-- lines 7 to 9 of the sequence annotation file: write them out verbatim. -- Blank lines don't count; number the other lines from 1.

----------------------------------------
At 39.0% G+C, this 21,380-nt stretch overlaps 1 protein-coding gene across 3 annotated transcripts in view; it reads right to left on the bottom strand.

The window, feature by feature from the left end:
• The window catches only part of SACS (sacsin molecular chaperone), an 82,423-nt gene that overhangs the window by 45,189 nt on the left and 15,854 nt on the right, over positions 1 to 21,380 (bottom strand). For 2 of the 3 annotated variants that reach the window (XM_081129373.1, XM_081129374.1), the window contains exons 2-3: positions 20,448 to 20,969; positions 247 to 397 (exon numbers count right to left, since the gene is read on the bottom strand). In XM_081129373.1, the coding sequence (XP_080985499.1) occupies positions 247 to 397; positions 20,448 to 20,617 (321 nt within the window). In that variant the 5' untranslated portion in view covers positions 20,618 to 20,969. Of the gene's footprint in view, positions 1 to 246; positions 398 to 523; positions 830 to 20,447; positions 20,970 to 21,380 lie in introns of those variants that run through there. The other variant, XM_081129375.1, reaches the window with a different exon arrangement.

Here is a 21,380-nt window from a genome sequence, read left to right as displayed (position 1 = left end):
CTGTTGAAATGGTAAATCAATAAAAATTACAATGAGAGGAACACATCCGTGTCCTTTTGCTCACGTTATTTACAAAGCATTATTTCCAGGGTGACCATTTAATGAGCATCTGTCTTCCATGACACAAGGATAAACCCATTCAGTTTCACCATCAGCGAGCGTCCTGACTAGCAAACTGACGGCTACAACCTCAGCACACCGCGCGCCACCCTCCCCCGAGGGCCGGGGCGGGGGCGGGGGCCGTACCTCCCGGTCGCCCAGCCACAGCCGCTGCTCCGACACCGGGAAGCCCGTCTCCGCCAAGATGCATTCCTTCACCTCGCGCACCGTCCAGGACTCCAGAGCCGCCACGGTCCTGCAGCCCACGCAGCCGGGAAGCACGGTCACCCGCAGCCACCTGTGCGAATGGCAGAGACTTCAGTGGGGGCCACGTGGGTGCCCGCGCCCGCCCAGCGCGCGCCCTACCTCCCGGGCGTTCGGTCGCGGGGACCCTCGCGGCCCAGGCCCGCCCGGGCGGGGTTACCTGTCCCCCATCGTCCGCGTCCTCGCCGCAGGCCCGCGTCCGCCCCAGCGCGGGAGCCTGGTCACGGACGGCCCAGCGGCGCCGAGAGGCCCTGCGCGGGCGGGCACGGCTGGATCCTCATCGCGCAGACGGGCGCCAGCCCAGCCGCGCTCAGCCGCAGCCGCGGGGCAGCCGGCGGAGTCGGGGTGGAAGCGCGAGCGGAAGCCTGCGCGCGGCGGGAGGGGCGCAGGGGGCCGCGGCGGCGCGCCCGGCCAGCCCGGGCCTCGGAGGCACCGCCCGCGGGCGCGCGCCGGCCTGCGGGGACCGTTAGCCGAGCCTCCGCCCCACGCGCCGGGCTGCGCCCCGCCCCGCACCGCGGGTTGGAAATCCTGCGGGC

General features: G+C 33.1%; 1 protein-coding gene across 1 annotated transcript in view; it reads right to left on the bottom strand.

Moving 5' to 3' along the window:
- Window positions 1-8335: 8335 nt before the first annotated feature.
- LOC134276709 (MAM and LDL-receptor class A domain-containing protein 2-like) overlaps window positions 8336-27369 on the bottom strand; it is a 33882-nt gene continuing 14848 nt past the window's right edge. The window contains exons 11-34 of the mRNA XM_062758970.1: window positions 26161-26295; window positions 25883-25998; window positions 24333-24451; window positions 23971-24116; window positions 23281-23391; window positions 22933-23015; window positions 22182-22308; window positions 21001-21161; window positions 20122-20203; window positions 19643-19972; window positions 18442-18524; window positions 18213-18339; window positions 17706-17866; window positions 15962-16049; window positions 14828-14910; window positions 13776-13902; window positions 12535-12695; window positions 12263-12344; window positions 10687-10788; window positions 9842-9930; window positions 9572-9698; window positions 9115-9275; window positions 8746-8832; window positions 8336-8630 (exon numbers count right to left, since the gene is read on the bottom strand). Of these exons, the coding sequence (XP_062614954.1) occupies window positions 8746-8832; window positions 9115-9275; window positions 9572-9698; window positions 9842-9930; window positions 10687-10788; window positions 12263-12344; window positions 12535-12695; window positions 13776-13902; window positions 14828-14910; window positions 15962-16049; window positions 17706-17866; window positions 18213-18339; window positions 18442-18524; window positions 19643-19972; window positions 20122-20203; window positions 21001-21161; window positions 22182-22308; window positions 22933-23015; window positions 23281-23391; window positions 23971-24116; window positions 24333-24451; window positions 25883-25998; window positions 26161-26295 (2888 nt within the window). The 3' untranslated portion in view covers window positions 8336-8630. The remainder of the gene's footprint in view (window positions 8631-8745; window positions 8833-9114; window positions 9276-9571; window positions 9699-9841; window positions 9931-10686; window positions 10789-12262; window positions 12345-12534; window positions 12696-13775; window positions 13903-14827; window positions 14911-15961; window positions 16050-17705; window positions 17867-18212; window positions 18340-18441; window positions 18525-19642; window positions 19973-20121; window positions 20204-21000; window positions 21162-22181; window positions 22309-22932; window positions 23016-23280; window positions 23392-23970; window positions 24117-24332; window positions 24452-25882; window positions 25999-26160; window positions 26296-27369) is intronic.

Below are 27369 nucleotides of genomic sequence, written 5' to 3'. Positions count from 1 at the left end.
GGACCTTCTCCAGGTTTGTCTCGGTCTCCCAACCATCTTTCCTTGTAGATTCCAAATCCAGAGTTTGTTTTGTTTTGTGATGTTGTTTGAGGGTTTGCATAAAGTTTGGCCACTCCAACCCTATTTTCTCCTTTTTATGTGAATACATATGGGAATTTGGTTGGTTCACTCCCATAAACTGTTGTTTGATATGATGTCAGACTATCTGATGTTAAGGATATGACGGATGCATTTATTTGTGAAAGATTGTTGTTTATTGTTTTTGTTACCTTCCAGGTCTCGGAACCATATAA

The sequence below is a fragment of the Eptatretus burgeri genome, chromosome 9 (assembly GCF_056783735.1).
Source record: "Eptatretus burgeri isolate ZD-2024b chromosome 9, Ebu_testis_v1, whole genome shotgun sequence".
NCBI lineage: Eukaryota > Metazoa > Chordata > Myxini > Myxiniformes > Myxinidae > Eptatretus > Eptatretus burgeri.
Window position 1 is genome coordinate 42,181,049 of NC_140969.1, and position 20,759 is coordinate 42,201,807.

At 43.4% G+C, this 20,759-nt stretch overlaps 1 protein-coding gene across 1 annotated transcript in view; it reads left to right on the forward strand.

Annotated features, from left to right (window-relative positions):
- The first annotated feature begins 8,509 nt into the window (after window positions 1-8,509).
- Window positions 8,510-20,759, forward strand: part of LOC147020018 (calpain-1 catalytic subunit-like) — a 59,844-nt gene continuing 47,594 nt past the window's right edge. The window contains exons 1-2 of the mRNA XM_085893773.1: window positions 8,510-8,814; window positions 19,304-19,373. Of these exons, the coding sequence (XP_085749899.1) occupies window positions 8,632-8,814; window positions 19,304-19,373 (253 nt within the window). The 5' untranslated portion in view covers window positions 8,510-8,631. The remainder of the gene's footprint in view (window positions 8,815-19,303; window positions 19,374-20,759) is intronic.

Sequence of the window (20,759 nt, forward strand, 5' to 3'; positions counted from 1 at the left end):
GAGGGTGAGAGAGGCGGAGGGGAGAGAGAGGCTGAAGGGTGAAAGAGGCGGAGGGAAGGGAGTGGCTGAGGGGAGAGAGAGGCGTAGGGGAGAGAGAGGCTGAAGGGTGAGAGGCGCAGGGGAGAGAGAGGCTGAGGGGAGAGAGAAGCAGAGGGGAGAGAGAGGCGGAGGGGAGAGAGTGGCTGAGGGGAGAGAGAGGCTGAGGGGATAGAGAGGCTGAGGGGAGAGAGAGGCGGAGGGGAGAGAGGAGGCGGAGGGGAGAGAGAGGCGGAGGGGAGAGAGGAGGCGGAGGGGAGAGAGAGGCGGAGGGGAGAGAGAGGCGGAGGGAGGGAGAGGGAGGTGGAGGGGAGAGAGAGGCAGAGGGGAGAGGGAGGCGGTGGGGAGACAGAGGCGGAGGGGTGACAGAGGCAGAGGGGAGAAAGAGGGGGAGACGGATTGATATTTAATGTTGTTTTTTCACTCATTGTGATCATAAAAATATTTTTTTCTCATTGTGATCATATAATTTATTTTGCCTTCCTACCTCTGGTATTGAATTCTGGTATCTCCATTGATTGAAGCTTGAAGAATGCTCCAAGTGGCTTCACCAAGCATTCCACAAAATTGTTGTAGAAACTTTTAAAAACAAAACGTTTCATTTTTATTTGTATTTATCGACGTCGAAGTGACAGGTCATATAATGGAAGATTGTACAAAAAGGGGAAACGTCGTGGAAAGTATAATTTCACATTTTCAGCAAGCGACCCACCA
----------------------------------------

Moving 5' to 3' along the window:
- Window positions 1-8335: 8335 nt before the first annotated feature.
- LOC134276709 (MAM and LDL-receptor class A domain-containing protein 2-like) overlaps window positions 8336-27369 on the bottom strand; it is a 33882-nt gene continuing 14848 nt past the window's right edge. The window contains exons 11-34 of the mRNA XM_062758970.1: window positions 26161-26295; window positions 25883-25998; window positions 24333-24451; window positions 23971-24116; window positions 23281-23391; window positions 22933-23015; window positions 22182-22308; window positions 21001-21161; window positions 20122-20203; window positions 19643-19972; window positions 18442-18524; window positions 18213-18339; window positions 17706-17866; window positions 15962-16049; window positions 14828-14910; window positions 13776-13902; window positions 12535-12695; window positions 12263-12344; window positions 10687-10788; window positions 9842-9930; window positions 9572-9698; window positions 9115-9275; window positions 8746-8832; window positions 8336-8630 (exon numbers count right to left, since the gene is read on the bottom strand). Of these exons, the coding sequence (XP_062614954.1) occupies window positions 8746-8832; window positions 9115-9275; window positions 9572-9698; window positions 9842-9930; window positions 10687-10788; window positions 12263-12344; window positions 12535-12695; window positions 13776-13902; window positions 14828-14910; window positions 15962-16049; window positions 17706-17866; window positions 18213-18339; window positions 18442-18524; window positions 19643-19972; window positions 20122-20203; window positions 21001-21161; window positions 22182-22308; window positions 22933-23015; window positions 23281-23391; window positions 23971-24116; window positions 24333-24451; window positions 25883-25998; window positions 26161-26295 (2888 nt within the window). The 3' untranslated portion in view covers window positions 8336-8630. The remainder of the gene's footprint in view (window positions 8631-8745; window positions 8833-9114; window positions 9276-9571; window positions 9699-9841; window positions 9931-10686; window positions 10789-12262; window positions 12345-12534; window positions 12696-13775; window positions 13903-14827; window positions 14911-15961; window positions 16050-17705; window positions 17867-18212; window positions 18340-18441; window positions 18525-19642; window positions 19973-20121; window positions 20204-21000; window positions 21162-22181; window positions 22309-22932; window positions 23016-23280; window positions 23392-23970; window positions 24117-24332; window positions 24452-25882; window positions 25999-26160; window positions 26296-27369) is intronic.